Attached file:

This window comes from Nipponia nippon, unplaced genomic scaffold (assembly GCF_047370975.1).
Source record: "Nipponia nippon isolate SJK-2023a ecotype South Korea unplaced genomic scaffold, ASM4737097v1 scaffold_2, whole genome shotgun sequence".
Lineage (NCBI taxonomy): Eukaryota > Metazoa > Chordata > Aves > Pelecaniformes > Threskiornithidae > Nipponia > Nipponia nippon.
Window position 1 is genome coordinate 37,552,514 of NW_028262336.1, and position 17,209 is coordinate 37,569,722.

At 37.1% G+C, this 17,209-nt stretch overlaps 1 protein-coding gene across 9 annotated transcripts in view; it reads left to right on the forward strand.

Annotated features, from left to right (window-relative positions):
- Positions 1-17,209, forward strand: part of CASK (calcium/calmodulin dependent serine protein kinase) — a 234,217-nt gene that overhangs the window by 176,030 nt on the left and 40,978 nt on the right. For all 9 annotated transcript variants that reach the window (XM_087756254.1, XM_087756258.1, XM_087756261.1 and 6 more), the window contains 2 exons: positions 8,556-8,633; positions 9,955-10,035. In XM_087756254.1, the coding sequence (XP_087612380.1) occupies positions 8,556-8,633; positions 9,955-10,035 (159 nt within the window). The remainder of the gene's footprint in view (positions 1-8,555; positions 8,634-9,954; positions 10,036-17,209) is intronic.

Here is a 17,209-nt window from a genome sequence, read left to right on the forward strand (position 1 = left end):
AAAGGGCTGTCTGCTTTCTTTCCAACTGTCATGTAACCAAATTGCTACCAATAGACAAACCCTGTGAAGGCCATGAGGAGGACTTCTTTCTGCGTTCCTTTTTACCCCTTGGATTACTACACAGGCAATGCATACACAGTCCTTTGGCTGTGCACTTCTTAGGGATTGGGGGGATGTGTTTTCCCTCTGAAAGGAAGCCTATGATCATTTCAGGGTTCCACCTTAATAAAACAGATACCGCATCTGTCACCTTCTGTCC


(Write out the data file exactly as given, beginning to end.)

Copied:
This window comes from Nipponia nippon, unplaced genomic scaffold (assembly GCF_047370975.1).
Source record: "Nipponia nippon isolate SJK-2023a ecotype South Korea unplaced genomic scaffold, ASM4737097v1 scaffold_2, whole genome shotgun sequence".
Lineage (NCBI taxonomy): Eukaryota > Metazoa > Chordata > Aves > Pelecaniformes > Threskiornithidae > Nipponia > Nipponia nippon.
Window position 1 is genome coordinate 37,552,514 of NW_028262336.1, and position 17,209 is coordinate 37,569,722.

At 37.1% G+C, this 17,209-nt stretch overlaps 1 protein-coding gene across 9 annotated transcripts in view; it reads left to right on the forward strand.

Annotated features, from left to right (window-relative positions):
- Positions 1-17,209, forward strand: part of CASK (calcium/calmodulin dependent serine protein kinase) — a 234,217-nt gene that overhangs the window by 176,030 nt on the left and 40,978 nt on the right. For all 9 annotated transcript variants that reach the window (XM_087756254.1, XM_087756258.1, XM_087756261.1 and 6 more), the window contains 2 exons: positions 8,556-8,633; positions 9,955-10,035. In XM_087756254.1, the coding sequence (XP_087612380.1) occupies positions 8,556-8,633; positions 9,955-10,035 (159 nt within the window). The remainder of the gene's footprint in view (positions 1-8,555; positions 8,634-9,954; positions 10,036-17,209) is intronic.

Here is a 17,209-nt window from a genome sequence, read left to right on the forward strand (position 1 = left end):
AAAGGGCTGTCTGCTTTCTTTCCAACTGTCATGTAACCAAATTGCTACCAATAGACAAACCCTGTGAAGGCCATGAGGAGGACTTCTTTCTGCGTTCCTTTTTACCCCTTGGATTACTACACAGGCAATGCATACACAGTCCTTTGGCTGTGCACTTCTTAGGGATTGGGGGGATGTGTTTTCCCTCTGAAAGGAAGCCTATGATCATTTCAGGGTTCCACCTTAATAAAACAGATACCGCATCTGTCACCTTCTGTCC